This adds more fuel to the fire that the "Cambrian Explosion" had its roots further back than previous thought.
I thought that had always been pretty obvious. After all, the creatures of the Cambrian didn't just poof in out of nowhere. The illusion of an "explosion" is just the result of empty spots in the record due to limited exposure of geologic structures from certain times. Going back beyond this, the empty spots are due to an even more intransigent problem; the organisms were soft, and just don't fossilize as easily (or in as many conditions). The only reason we recognize stromatolites as fauna is because their secretions collect particulates which form structures. Otherwise they would be invisible to us, as many of the things that existed back then probably are. We picture the precambrian seas as full of all the things that we find fossils of, but the reality is that those are probably only a tiny fraction of what was really there.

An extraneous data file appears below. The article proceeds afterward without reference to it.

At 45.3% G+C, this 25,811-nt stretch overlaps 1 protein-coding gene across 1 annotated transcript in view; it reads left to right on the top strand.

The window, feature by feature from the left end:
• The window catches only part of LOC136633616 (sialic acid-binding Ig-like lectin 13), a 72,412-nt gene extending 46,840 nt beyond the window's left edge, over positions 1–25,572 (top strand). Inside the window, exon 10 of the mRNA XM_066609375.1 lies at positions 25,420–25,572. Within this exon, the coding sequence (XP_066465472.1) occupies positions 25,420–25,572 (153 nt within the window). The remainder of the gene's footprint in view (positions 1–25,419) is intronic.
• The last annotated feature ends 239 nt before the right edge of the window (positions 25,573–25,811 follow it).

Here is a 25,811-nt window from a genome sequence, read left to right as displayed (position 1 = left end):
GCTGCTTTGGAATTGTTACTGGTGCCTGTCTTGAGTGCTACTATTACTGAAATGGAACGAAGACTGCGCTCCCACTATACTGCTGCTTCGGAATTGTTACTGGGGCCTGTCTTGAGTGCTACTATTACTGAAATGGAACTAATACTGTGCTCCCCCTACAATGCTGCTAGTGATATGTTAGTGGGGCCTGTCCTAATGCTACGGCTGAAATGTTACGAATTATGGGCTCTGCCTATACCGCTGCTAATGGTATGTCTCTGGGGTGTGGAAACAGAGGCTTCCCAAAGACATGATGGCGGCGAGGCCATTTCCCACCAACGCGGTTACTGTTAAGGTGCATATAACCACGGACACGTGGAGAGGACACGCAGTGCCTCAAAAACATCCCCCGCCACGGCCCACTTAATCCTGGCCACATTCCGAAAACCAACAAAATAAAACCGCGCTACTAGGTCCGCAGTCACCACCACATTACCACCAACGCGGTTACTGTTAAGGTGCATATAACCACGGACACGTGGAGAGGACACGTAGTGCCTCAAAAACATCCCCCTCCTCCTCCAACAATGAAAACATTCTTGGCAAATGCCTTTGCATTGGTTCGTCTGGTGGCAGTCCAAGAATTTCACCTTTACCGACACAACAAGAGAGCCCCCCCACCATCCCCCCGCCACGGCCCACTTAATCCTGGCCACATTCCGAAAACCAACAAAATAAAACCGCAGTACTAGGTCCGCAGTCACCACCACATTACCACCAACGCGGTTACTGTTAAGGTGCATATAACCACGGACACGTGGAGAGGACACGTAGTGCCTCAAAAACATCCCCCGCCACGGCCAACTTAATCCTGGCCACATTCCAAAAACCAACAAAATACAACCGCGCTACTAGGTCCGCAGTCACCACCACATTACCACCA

The same applies to almost every epoch of history. As humans we can't help but picture the world full of only thing things we see. As such, Tyranosaurs, Stegasaurs, Pteradons, Ambylocetus, Anomalocaris and Pikaia were probably the "squirrels" of their age, the most common of the fauna. Likewise, any soft-bodies creatures which didn't fossilize are invisible to us, even though the seas of the Ediacarian were probably teeming with them.